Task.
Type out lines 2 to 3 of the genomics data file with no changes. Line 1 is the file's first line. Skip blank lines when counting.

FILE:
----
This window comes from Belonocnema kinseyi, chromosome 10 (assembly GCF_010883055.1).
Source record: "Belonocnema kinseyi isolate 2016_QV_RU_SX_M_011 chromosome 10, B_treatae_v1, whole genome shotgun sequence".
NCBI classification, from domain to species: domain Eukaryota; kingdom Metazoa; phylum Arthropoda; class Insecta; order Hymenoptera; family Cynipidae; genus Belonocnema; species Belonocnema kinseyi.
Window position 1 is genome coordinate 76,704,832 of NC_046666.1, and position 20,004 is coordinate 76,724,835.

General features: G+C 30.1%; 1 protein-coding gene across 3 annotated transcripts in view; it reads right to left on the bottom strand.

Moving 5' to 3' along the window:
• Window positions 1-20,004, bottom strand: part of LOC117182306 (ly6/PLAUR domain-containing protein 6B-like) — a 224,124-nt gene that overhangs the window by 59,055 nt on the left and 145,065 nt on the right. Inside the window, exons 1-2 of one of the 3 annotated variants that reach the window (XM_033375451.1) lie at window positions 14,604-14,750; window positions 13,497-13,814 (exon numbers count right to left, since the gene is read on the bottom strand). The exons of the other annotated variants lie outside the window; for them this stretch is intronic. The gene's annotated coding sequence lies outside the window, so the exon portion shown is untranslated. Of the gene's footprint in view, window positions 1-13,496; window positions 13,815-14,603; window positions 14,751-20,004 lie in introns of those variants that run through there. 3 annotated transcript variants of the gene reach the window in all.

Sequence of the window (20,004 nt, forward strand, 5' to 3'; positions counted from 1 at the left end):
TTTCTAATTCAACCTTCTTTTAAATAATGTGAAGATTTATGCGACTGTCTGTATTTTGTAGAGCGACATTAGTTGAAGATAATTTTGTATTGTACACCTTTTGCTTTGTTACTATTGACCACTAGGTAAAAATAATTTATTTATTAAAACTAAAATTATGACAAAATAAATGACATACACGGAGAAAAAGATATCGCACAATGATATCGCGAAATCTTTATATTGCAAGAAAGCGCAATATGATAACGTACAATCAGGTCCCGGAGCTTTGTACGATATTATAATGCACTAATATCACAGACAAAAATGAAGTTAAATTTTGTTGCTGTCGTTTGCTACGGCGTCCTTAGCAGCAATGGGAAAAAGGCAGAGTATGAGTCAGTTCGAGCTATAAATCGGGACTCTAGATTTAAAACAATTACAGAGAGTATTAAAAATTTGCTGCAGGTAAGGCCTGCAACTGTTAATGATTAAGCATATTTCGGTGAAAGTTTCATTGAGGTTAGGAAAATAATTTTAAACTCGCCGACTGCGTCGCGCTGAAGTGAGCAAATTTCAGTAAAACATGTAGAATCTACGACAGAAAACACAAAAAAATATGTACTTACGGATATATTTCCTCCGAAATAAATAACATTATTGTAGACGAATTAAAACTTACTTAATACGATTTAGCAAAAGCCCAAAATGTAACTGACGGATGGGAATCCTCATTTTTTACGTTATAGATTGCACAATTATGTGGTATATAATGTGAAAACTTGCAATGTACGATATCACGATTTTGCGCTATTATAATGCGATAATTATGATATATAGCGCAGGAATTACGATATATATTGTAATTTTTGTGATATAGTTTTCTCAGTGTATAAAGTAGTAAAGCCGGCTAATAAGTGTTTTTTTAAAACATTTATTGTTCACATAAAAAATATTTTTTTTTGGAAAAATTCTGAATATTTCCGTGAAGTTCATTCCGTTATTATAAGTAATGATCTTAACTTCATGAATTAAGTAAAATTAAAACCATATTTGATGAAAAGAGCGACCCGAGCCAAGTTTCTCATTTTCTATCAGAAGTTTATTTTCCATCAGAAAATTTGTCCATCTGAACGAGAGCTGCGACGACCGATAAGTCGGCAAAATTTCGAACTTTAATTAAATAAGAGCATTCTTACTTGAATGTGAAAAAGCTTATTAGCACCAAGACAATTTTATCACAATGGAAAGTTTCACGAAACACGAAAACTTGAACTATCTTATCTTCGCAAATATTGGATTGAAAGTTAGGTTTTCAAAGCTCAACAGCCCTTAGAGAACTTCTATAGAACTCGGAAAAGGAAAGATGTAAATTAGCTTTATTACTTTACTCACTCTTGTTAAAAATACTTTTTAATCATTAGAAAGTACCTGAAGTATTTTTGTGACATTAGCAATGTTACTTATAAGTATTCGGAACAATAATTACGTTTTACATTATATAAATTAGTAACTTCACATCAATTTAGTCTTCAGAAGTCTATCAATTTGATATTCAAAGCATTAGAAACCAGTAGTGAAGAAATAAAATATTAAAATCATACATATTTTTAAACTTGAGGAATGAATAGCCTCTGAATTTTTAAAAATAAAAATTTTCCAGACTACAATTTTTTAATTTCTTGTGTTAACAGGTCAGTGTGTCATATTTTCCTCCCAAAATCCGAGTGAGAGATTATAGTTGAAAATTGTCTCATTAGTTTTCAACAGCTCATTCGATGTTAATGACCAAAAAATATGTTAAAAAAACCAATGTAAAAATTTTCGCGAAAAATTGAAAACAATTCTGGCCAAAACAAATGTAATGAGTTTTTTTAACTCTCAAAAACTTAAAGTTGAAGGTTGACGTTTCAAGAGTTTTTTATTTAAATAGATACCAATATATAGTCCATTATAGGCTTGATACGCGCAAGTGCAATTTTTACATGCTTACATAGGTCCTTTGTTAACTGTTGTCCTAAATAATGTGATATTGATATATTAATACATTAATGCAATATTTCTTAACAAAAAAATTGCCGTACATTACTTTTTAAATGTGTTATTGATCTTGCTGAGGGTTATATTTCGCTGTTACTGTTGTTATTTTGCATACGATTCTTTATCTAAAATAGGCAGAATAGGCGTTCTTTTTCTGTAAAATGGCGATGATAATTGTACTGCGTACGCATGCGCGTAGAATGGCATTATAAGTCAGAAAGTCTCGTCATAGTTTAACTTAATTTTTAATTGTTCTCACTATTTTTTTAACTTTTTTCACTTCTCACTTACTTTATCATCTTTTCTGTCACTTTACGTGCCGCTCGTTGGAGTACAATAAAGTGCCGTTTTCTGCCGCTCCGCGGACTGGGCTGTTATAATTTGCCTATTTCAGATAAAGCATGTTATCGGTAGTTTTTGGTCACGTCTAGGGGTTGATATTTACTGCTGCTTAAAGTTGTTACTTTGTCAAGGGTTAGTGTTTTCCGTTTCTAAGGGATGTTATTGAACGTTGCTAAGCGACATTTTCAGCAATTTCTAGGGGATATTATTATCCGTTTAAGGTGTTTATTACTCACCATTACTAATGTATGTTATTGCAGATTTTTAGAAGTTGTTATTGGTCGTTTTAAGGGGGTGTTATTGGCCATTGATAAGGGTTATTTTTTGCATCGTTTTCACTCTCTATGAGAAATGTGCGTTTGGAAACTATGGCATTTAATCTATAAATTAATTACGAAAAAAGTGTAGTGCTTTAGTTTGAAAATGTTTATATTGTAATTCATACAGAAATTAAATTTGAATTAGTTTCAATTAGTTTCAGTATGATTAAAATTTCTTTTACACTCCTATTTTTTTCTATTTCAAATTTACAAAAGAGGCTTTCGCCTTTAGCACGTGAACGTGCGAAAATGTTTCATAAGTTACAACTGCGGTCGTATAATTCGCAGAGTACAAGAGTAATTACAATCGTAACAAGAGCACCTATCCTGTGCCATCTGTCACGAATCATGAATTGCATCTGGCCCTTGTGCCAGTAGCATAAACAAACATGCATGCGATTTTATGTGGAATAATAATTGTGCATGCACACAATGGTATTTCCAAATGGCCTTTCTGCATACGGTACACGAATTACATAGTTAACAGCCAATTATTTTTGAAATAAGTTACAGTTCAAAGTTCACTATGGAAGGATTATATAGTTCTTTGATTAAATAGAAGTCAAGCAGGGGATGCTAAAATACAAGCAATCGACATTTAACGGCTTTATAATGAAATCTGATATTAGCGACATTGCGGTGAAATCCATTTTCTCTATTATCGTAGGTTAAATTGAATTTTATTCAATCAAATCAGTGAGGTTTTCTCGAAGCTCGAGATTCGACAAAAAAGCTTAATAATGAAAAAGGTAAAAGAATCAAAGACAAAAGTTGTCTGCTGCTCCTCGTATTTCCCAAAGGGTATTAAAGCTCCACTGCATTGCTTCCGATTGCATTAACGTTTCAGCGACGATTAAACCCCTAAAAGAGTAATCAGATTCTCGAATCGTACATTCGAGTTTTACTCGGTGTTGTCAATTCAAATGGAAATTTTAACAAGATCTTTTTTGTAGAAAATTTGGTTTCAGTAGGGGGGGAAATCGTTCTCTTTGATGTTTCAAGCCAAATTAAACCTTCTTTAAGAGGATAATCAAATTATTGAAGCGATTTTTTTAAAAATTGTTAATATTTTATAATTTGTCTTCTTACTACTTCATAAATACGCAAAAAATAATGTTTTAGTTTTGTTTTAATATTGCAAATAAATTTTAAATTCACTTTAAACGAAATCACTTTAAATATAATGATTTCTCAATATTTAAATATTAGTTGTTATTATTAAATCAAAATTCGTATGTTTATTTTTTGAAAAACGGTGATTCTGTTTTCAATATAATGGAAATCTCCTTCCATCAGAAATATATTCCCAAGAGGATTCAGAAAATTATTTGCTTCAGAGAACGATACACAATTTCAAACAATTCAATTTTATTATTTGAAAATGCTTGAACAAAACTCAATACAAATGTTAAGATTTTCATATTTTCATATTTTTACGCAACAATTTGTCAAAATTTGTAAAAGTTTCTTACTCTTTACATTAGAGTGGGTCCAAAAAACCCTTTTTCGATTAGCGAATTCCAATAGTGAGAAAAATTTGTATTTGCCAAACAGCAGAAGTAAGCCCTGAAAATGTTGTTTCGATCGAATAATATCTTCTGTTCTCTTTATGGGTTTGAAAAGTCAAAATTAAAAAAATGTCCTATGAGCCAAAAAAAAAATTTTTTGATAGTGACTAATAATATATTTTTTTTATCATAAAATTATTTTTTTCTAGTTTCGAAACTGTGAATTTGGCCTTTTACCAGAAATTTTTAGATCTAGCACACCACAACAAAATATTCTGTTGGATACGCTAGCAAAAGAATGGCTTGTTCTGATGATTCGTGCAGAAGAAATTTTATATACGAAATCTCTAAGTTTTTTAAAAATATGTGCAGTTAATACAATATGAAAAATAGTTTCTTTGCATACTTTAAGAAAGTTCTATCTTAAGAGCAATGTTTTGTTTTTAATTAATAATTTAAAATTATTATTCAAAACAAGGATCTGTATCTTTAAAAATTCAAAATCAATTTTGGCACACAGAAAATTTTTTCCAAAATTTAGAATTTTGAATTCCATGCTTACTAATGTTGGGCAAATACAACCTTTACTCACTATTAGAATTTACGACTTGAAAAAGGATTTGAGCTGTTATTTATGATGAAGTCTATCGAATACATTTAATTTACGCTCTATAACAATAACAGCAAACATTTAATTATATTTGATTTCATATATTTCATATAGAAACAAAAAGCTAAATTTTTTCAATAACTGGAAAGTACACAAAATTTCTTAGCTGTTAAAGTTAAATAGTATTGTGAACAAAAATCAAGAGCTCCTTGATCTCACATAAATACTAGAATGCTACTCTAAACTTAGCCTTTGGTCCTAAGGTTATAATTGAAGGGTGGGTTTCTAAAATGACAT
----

Source record: "Belonocnema kinseyi isolate 2016_QV_RU_SX_M_011 chromosome 10, B_treatae_v1, whole genome shotgun sequence".
NCBI classification, from domain to species: domain Eukaryota; kingdom Metazoa; phylum Arthropoda; class Insecta; order Hymenoptera; family Cynipidae; genus Belonocnema; species Belonocnema kinseyi.